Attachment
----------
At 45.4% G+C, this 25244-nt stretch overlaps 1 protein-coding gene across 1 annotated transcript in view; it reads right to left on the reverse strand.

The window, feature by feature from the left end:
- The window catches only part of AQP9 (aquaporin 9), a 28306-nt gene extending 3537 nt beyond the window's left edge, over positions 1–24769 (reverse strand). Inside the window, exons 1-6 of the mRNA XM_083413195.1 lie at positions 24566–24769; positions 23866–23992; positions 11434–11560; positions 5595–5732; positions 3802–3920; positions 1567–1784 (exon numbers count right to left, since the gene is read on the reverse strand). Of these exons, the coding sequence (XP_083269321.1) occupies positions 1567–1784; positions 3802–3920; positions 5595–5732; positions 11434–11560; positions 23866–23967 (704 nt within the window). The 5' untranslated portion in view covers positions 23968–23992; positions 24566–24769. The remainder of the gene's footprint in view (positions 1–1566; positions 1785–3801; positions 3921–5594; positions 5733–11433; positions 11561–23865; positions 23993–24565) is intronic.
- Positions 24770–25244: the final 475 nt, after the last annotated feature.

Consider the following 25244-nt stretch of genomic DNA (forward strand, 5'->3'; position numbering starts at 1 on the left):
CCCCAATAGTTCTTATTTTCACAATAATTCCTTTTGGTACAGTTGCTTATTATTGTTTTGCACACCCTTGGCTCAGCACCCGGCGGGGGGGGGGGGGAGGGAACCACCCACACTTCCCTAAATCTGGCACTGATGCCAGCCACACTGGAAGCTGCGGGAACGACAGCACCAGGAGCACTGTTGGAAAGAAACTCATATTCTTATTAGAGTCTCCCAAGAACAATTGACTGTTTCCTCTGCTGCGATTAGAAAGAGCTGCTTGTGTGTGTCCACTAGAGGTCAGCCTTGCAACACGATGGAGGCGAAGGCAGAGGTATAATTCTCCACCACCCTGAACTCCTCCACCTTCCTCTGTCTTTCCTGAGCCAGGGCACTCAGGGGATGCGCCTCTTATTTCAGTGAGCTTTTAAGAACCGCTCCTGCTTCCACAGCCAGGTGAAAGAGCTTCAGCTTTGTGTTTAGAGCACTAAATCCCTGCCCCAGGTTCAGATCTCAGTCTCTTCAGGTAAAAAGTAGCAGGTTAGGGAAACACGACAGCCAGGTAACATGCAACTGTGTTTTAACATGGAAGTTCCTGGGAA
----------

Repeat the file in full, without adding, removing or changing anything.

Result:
At 45.4% G+C, this 25244-nt stretch overlaps 1 protein-coding gene across 1 annotated transcript in view; it reads right to left on the reverse strand.

The window, feature by feature from the left end:
- The window catches only part of AQP9 (aquaporin 9), a 28306-nt gene extending 3537 nt beyond the window's left edge, over positions 1–24769 (reverse strand). Inside the window, exons 1-6 of the mRNA XM_083413195.1 lie at positions 24566–24769; positions 23866–23992; positions 11434–11560; positions 5595–5732; positions 3802–3920; positions 1567–1784 (exon numbers count right to left, since the gene is read on the reverse strand). Of these exons, the coding sequence (XP_083269321.1) occupies positions 1567–1784; positions 3802–3920; positions 5595–5732; positions 11434–11560; positions 23866–23967 (704 nt within the window). The 5' untranslated portion in view covers positions 23968–23992; positions 24566–24769. The remainder of the gene's footprint in view (positions 1–1566; positions 1785–3801; positions 3921–5594; positions 5733–11433; positions 11561–23865; positions 23993–24565) is intronic.
- Positions 24770–25244: the final 475 nt, after the last annotated feature.

Consider the following 25244-nt stretch of genomic DNA (forward strand, 5'->3'; position numbering starts at 1 on the left):
CCCCAATAGTTCTTATTTTCACAATAATTCCTTTTGGTACAGTTGCTTATTATTGTTTTGCACACCCTTGGCTCAGCACCCGGCGGGGGGGGGGGGGAGGGAACCACCCACACTTCCCTAAATCTGGCACTGATGCCAGCCACACTGGAAGCTGCGGGAACGACAGCACCAGGAGCACTGTTGGAAAGAAACTCATATTCTTATTAGAGTCTCCCAAGAACAATTGACTGTTTCCTCTGCTGCGATTAGAAAGAGCTGCTTGTGTGTGTCCACTAGAGGTCAGCCTTGCAACACGATGGAGGCGAAGGCAGAGGTATAATTCTCCACCACCCTGAACTCCTCCACCTTCCTCTGTCTTTCCTGAGCCAGGGCACTCAGGGGATGCGCCTCTTATTTCAGTGAGCTTTTAAGAACCGCTCCTGCTTCCACAGCCAGGTGAAAGAGCTTCAGCTTTGTGTTTAGAGCACTAAATCCCTGCCCCAGGTTCAGATCTCAGTCTCTTCAGGTAAAAAGTAGCAGGTTAGGGAAACACGACAGCCAGGTAACATGCAACTGTGTTTTAACATGGAAGTTCCTGGGAA